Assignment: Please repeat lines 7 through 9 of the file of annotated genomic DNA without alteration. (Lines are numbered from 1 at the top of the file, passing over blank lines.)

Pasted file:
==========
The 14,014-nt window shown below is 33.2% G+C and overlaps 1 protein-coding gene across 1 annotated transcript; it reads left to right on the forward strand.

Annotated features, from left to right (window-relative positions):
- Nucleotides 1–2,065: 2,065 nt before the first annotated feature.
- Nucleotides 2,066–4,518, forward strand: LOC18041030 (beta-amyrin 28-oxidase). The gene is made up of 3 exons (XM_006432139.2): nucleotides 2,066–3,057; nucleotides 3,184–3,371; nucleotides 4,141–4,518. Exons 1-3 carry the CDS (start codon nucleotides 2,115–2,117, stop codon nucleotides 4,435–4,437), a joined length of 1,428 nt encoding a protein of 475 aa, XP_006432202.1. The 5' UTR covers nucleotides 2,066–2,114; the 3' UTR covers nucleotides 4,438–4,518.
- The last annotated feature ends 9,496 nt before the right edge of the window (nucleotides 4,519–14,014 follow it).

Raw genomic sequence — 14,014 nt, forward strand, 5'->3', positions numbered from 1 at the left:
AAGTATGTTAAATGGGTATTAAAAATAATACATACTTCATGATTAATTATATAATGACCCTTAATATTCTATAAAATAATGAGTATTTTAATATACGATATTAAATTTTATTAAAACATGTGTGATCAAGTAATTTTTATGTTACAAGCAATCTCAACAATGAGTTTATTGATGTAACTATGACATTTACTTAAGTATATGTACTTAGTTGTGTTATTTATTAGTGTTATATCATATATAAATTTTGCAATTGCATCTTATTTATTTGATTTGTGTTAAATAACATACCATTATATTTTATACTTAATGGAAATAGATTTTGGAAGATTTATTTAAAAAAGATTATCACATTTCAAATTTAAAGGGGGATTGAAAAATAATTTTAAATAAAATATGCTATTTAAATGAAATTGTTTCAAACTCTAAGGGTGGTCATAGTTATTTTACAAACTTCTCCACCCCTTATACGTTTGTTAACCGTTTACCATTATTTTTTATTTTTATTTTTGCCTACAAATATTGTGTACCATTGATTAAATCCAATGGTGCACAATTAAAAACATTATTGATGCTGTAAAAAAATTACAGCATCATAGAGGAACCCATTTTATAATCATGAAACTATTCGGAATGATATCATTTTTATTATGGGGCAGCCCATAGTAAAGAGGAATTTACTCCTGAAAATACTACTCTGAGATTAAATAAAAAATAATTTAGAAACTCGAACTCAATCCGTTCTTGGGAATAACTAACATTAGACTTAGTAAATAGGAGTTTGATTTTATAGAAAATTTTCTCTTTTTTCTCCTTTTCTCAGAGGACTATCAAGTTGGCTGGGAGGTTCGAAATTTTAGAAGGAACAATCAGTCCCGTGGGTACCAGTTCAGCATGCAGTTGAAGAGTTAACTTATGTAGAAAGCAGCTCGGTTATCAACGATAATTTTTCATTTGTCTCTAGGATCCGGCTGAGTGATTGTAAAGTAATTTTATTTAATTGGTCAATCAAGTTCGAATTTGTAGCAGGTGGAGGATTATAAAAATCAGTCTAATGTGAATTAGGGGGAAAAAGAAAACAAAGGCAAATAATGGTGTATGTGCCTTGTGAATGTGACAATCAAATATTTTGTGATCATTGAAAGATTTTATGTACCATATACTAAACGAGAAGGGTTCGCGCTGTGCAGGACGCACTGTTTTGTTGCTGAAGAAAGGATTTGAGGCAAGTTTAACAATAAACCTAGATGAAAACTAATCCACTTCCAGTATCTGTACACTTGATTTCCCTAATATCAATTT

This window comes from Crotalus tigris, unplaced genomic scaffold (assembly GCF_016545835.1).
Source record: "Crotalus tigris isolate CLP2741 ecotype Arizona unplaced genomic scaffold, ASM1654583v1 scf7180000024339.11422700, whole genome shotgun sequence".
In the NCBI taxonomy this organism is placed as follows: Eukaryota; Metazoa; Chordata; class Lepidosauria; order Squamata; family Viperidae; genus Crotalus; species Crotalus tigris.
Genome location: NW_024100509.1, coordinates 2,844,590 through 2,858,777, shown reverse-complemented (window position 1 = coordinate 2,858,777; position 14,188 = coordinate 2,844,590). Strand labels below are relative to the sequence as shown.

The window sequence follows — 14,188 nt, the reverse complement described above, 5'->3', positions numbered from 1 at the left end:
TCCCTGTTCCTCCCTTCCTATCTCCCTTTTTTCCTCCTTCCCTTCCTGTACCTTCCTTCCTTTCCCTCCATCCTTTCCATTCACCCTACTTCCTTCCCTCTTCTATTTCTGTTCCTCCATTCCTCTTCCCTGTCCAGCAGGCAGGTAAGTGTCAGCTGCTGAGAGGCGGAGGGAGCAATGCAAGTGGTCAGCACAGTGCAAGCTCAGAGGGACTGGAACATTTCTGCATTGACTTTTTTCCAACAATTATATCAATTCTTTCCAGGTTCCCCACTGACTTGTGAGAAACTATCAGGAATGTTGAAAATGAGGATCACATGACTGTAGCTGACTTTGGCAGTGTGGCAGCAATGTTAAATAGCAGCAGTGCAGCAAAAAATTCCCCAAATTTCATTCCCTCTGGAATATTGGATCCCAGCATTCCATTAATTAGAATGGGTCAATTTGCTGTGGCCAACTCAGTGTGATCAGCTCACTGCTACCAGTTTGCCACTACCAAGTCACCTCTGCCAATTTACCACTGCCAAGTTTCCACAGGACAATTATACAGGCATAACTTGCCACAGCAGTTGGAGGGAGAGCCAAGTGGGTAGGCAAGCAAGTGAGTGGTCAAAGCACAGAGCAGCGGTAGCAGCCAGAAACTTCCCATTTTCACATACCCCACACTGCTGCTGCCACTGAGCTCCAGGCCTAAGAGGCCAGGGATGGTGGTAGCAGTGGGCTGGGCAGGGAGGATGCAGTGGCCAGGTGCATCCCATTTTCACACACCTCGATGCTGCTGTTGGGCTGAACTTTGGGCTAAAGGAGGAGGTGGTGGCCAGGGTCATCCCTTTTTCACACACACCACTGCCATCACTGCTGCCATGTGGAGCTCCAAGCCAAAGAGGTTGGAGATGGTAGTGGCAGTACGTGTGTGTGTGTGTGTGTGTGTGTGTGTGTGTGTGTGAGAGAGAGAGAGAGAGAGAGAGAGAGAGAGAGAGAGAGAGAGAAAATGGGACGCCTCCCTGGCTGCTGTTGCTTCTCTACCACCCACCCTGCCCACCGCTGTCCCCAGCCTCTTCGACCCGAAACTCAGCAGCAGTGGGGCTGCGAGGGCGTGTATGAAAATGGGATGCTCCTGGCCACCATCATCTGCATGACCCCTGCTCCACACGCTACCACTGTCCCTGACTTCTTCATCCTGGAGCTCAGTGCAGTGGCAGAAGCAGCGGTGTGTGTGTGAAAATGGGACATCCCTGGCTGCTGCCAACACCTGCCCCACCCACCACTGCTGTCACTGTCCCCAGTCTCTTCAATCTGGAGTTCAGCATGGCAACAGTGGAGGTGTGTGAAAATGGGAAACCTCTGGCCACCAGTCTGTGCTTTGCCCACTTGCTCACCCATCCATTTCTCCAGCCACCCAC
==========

AAGTATGTTAAATGGGTATTAAAAATAATACATACTTCATGATTAATTATATAATGACCCTTAATATTCTATAAAATAATGAGTATTTTAATATACGATATTAAATTTTATTAAAACATGTGTGATCAAGTAATTTTTATGTTACAAGCAATCTCAACAATGAGTTTATTGATGTAACTATGACATTTACTTAAGTATATGTACTTAGTTGTGTTATTTATTAGTGTTATATCATATATAAATTTTGCAATTGCATCTTATTTATTTGATTTGTGTTAAATAACATACCATTATATTTTATACTTAATGGAAATAGATTTTGGAAGATTTATTTAAAAAAGATTATCACATTTCAAATTTAAAGGGGGATTGAAAAATAATTTTAAATAAAATATGCTATTTAAATGAAATTGTTTCAAACTCTAAGGGTGGTCATAGTTATTTTACAAACTTCTCCACCCCTTATACGTTTGTTAACCGTTTACCATTATTTTTTATTTTTATTTTTGCCTACAAATATTGTGTACCATTGATTAAATCCAATGGTGCACAATTAAAAACATTATTGATGCTGTAAAAAAATTACAGCATCATAGAGGAACCCATTTTATAATCATGAAACTATTCGGAATGATATCATTTTTATTATGGGGCAGCCCATAGTAAAGAGGAATTTACTCCTGAAAATACTACTCTGAGATTAAATAAAAAATAATTTAGAAACTCGAACTCAATCCGTTCTTGGGAATAACTAACATTAGACTTAGTAAATAGGAGTTTGATTTTATAGAAAATTTTCTCTTTTTTCTCCTTTTCTCAGAGGACTATCAAGTTGGCTGGGAGGTTCGAAATTTTAGAAGGAACAATCAGTCCCGTGGGTACCAGTTCAGCATGCAGTTGAAGAGTTAACTTATGTAGAAAGCAGCTCGGTTATCAACGATAATTTTTCATTTGTCTCTAGGATCCGGCTGAGTGATTGTAAAGTAATTTTATTTAATTGGTCAATCAAGTTCGAATTTGTAGCAGGTGGAGGATTATAAAAATCAGTCTAATGTGAATTAGGGGGAAAAAGAAAACAAAGGCAAATAATGGTGTATGTGCCTTGTGAATGTGACAATCAAATATTTTGTGATCATTGAAAGATTTTATGTACCATATACTAAACGAGAAGGGTTCGCGCTGTGCAGGACGCACTGTTTTGTTGCTGAAGAAAGGATTTGAGGCAAGTTTAACAATAAACCTAGATGAAAACTAATCCACTTCCAGTATCTGTACACTTGATTTCCCTAATATCAATTT

This window comes from Crotalus tigris, unplaced genomic scaffold (assembly GCF_016545835.1).
Source record: "Crotalus tigris isolate CLP2741 ecotype Arizona unplaced genomic scaffold, ASM1654583v1 scf7180000024339.11422700, whole genome shotgun sequence".